1: “The Catalans” and “The Catalan People” = secessionists
– Though secessionists claim to “speak in the name of the whole people, it is a baseless claim; they are driving forward a radical agenda that deeply divides Catalonian society” (FT editorial, Sept 29 2017).
-Catalonia is a pluralistic society, like Spain as a whole.
2: A (Catalan) “right to decide” by a Catalonia oppressed by Spain
-Secessionists use the “right to decide” as a ploy: self-determination for independence.
-The 1978 Spanish Constitution bestows sovereignty on the Spanish people as a whole, but recognizes the right to autonomy of regions and nationalities within (art. 2).
-Most democracies reject regional self-determination (as independence). The German and Italian Constitutional Court recently banned self-determination referenda, and their rulings were complied with. Exceptions like the UK (Scotland) are conditional too: such vote needs approval from the center.
-International law does not recognize an unconditional, unilateral self-determination except for colonies and extreme oppression.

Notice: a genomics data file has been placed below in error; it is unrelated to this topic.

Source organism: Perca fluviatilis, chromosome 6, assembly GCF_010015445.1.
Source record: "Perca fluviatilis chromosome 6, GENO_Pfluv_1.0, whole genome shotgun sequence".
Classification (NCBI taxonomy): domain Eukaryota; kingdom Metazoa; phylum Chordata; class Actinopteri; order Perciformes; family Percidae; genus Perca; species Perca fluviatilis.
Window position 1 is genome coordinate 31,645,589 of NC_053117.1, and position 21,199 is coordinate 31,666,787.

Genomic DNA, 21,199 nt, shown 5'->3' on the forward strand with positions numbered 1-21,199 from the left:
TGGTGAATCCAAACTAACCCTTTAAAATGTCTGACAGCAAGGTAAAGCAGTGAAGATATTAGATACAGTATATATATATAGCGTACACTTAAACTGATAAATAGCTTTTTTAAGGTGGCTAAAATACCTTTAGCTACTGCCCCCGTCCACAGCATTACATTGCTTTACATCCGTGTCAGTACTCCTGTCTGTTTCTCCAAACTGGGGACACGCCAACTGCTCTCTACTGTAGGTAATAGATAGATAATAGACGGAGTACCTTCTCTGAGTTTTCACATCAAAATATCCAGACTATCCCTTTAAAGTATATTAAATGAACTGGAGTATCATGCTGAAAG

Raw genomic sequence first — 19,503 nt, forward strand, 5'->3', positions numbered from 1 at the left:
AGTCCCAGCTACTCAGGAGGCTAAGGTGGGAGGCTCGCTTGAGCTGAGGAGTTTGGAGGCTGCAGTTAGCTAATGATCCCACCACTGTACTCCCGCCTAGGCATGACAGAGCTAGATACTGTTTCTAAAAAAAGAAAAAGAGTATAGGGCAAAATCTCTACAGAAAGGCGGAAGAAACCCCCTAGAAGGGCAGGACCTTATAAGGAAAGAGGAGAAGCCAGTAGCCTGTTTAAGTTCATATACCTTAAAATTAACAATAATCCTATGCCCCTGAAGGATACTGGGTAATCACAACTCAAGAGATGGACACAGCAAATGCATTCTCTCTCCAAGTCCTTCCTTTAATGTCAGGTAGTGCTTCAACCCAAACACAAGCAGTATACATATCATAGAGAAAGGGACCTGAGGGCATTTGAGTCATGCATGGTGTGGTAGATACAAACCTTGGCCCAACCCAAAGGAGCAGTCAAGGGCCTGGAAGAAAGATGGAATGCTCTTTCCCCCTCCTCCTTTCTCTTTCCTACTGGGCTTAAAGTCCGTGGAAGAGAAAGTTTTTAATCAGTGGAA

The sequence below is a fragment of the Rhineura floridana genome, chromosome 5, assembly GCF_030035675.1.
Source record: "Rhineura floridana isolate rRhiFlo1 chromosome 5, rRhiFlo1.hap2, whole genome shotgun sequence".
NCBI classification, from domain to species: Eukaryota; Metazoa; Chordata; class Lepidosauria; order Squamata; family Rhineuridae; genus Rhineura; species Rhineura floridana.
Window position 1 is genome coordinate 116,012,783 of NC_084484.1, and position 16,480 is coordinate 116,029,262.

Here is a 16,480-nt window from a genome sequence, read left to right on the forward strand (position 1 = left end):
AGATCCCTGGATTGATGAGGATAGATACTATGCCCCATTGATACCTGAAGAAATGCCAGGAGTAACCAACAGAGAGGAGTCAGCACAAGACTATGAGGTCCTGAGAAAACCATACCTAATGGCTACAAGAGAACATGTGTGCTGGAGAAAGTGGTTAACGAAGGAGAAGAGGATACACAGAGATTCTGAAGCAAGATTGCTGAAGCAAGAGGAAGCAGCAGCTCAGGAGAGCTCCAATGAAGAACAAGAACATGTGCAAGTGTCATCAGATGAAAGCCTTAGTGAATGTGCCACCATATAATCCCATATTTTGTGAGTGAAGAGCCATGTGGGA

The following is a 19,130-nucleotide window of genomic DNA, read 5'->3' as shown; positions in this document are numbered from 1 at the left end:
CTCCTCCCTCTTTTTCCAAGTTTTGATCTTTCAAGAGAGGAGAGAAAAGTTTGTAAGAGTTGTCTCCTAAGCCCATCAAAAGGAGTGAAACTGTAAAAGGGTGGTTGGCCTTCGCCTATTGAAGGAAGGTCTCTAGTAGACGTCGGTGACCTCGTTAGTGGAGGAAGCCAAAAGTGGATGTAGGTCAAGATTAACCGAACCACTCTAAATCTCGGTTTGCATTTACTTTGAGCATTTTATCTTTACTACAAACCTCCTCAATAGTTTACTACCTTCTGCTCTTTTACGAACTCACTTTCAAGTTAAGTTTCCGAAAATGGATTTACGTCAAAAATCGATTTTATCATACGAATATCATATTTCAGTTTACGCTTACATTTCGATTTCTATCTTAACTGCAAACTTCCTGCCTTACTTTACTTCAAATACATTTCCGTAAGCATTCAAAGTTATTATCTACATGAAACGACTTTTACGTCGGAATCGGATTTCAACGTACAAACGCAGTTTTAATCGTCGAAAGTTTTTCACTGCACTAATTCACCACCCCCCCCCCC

-Since the restoration of democracy in Spain in the late 1970s, Catalonia, a rich region, does enjoy a considerable degree of self- government (inc. education, security, etc.), higher than similar European regions elsewhere. Catalan language is official and can also be used in the Spanish Senate.
-This home rule can increase through applicable statutory rules and constitutional reform, including referenda.
–Catalan (conservative) nationalists have ruled the region for over three decades since restoration of democracy, & have voted for about half of the national budgets.
-Catalans have voted over 30 times in democracy, including 3 referenda on their status (1978, in favor of the Spanish Constitution, 1979, in favor of a Statute of Autonomy, and 2006, in favor of a new Statute of Autonomy).